Kanhaiya Lal, J.
1. This was a suit for damages for slander. The parties to the suit are residents and zemindars of the village Jamni. In November 1920 the Sub-Divisional Officer visited that village and met the parties. The defendant Bindeshwari Prasad told him that the plaintiff Hanuman Prasad was in the habit of causing the crops of other persons to be reaped and getting them grazed by cattle, and that he was a constant source of trouble and worry to the people of the nighbourhood. It appears that the name of the plaintiff was at one time in the history sheet and had been subsequently removed. The Sub-Divisional Officer told Hanuman Prasad that he should not behave in a manner calculated to give rise to complaints against him and the matter there ended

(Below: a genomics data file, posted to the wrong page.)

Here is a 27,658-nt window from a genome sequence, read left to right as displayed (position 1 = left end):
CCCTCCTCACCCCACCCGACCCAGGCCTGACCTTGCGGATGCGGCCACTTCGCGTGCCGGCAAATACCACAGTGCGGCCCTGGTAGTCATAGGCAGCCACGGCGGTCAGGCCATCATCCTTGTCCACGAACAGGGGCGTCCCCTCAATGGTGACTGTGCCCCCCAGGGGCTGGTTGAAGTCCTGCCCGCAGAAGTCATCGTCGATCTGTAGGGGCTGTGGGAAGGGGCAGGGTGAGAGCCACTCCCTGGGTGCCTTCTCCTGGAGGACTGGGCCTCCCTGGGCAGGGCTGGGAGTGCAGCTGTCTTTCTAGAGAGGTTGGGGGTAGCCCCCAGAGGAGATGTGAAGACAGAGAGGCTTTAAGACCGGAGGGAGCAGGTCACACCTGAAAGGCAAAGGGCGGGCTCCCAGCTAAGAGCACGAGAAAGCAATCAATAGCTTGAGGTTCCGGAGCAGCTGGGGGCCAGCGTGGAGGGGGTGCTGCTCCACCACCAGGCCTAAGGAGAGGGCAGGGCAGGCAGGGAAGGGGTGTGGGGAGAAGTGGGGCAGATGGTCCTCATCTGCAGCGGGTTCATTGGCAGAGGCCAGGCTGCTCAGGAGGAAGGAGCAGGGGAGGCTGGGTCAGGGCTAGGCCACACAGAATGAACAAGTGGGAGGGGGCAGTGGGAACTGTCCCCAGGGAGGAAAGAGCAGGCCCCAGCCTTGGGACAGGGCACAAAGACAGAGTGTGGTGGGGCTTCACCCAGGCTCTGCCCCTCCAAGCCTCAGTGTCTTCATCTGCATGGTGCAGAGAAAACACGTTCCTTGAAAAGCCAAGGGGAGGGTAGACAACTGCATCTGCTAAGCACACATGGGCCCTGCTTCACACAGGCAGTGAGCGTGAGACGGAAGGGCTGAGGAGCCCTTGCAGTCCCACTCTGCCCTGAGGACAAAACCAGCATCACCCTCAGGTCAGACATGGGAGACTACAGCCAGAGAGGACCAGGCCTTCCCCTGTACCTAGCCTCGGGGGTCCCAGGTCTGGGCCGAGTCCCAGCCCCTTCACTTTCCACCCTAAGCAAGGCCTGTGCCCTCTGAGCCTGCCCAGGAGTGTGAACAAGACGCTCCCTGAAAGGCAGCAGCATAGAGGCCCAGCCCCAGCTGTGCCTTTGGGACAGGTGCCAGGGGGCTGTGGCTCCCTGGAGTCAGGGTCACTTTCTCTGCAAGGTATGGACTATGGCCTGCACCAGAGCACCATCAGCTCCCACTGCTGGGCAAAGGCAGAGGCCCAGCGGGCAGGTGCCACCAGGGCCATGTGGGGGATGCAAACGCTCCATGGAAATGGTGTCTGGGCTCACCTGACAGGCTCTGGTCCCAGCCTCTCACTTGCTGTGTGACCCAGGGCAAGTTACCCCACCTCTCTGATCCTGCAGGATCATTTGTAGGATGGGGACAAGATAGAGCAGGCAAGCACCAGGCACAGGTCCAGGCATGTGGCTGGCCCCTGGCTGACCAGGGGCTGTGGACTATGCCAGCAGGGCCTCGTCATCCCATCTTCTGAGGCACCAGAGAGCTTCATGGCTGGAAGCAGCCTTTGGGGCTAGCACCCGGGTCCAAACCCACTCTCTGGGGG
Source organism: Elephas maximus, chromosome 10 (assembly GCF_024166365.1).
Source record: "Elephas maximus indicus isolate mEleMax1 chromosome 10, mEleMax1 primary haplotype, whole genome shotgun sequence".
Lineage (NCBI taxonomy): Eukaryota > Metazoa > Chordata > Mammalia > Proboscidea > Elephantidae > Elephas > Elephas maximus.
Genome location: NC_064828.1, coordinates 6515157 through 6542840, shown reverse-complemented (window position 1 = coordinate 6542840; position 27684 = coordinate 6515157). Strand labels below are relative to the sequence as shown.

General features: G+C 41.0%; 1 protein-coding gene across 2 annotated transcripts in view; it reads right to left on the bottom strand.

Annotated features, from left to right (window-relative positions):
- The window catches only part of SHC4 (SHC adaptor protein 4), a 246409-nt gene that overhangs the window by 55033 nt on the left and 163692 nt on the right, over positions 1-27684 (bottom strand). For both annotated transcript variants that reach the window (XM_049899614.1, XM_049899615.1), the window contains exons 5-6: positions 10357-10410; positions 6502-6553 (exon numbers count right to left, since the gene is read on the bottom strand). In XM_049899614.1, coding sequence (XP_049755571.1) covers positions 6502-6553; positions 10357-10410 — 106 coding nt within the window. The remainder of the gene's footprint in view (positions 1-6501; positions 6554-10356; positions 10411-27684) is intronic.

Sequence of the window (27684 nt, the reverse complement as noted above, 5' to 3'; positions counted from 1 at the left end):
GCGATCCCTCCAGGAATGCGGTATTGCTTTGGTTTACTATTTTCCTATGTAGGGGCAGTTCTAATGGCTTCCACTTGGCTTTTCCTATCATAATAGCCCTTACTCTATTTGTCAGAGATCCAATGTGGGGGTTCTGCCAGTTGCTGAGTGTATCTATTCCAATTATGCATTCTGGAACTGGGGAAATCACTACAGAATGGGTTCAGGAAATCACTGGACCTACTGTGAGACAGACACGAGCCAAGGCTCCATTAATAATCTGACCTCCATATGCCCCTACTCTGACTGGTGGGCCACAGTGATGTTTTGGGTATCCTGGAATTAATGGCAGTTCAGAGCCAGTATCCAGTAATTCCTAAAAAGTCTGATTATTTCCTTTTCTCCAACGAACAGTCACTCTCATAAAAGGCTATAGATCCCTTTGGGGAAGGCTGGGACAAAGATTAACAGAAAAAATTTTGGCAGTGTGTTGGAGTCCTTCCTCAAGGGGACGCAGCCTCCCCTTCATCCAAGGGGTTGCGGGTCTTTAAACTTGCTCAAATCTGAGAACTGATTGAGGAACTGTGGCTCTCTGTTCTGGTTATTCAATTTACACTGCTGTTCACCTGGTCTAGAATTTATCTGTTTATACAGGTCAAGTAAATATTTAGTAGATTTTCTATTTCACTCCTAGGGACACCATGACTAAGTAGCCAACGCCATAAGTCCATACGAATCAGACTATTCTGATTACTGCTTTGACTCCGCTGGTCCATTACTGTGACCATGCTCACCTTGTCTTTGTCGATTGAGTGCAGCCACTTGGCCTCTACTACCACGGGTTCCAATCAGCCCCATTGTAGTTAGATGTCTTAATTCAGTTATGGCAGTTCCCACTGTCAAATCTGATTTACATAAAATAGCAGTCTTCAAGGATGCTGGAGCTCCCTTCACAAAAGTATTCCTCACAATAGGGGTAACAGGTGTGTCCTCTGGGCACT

2. The allegation of Hanuman Prasad was that the object of Bindeshwari Prasad in making that statement was to get him implicated in a proceeding under Section 110 of the Code of Criminal Procedure and that he made that statement falsely and maliciously to injure him. The Courts below found that the defendant-appellant had made the statement imputed to him and that the statement was unfounded, and, if acted upon by the Sub-Divisional Officer, might have brought the plaintiff into serious trouble. They further found that the defendant-appellant had failed to make out that he believed in good faith that what he had said was true. It is urged on behalf of the defendant that the occasion was privileged and reliance is placed in support of that contention on Chunni Lal v. Narsingh Das 45 Ind. Cas. 540 : 40 A. 341 : 16 A.L.J. 360. But, as stated by Pollock, 'communications addressed in good faith to person's in a public position for the purpose of giving them information to be used for the redress of grievances, the punishment of crime or the security of public morals, are privileged, provided the subject-matter is within the competence of the person addressed' (Pollock on Torts, 11th edition, page 272) The finding in this case is that the communication was not addressed in good faith and was unfounded. In such circumstances malice in law must be presumed and the privilege disappears. Even where a complaint is filed in a Criminal Court and is afterwards dismissed, a suit for damages for malicious prosecution is, in certain circumstances, maintainable, because the privilege is qualified and not absolute, and there is no protection unless the case comes within the qualification attached to the privilege. The appeal, therefore, fails and is dismissed with costs including in this Court fees on the higher scale.